Later on, I felt that I rather go anywhere including to the doctor than sit at my desk and work. It was a surefire sign of something changing.
Still, the loss of motivation cannot make you change teams without further analysis.
You have to understand where this loss of motivation comes from. Maybe it’s purely internal and has nothing to do with your job. In that case, you have to work on yourself, you have to fix yourself and find your inner motivation to contribute to your team with the same dedication as before.
If after the analysis you think that the loss of motivation is clearly external, then try to understand why it’s still internal. Think about stoic wisdom. You should concentrate on what is in your power and not what is out of your control. Most probably you are bothered by something you should not be bothered about.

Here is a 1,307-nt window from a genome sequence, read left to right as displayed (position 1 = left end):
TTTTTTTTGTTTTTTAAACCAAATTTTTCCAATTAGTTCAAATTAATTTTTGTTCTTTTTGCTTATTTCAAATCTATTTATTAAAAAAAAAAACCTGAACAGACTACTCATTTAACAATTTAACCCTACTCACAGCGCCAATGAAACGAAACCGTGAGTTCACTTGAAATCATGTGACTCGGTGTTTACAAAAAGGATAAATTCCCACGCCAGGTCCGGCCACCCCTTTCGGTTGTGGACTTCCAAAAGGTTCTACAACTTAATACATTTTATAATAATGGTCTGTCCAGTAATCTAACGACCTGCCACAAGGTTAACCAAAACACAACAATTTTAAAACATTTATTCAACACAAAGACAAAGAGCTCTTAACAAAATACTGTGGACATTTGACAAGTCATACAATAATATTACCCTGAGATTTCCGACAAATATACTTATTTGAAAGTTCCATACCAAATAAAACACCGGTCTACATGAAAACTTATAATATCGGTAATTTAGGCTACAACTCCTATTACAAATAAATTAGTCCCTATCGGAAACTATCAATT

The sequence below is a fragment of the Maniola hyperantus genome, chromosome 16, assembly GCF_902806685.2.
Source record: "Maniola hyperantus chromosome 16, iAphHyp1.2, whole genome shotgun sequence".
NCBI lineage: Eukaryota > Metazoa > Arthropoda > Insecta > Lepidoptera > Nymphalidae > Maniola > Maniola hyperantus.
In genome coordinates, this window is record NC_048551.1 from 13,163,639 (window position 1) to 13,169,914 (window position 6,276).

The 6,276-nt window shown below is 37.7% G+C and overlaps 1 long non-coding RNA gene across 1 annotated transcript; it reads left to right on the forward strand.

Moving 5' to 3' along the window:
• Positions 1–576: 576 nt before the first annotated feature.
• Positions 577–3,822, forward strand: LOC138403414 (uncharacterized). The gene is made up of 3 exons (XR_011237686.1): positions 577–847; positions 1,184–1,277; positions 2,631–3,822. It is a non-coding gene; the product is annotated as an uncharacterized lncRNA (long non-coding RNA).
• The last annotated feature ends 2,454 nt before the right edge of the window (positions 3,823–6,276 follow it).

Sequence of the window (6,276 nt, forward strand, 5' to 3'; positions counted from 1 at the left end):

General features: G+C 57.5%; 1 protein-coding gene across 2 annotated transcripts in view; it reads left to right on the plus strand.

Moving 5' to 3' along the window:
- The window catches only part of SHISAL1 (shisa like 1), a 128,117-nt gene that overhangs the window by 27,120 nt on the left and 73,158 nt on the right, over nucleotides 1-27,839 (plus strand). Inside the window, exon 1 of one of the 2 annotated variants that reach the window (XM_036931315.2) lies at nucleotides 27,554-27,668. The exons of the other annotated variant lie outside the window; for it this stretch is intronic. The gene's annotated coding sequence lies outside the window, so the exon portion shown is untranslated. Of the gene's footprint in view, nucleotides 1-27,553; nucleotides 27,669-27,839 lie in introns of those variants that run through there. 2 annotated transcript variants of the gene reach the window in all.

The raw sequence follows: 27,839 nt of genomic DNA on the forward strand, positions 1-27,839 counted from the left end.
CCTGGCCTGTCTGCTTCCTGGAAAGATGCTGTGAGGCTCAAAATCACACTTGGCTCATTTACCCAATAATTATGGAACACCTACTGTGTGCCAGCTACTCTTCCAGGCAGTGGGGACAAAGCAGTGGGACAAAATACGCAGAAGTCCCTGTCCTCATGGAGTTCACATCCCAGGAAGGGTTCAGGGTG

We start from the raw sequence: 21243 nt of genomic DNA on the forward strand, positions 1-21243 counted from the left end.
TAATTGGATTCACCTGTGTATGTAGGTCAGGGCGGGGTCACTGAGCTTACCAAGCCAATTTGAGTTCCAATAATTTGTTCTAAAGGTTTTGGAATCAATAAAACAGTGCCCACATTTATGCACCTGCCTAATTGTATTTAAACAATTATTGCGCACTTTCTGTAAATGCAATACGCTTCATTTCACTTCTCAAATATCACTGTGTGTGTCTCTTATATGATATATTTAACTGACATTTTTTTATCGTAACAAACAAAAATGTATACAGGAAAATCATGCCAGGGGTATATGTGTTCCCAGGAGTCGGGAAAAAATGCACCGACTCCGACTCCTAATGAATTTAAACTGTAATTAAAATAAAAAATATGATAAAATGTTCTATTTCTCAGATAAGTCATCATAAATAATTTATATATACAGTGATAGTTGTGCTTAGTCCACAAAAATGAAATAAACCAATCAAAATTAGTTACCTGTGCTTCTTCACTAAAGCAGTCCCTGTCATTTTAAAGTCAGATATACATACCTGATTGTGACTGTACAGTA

Of course, it’s still possible that something bothers you because it goes against your core values. You could ignore it, you could say that changing it is out of your control, but acting against your most important values is a foolproof way to the land of burnout and self-hatred.
Ignored core values are a good reason to change. If you stay, you’ll stay bitter, you’ll work unmotivated and that’s a lose-lose situation. Better to step out of it before you’re forced out.
When your word doesn’t count
In corporate engagement surveys, it’s often asked whether your opinion matters or not. I think if you cannot answer positively that question, you should change teams.
You’re a developer. You learnt a lot to get where you are.
You are more than a mere executor, a cog in the chain.
Your opinion should count. Even if you are a junior developer.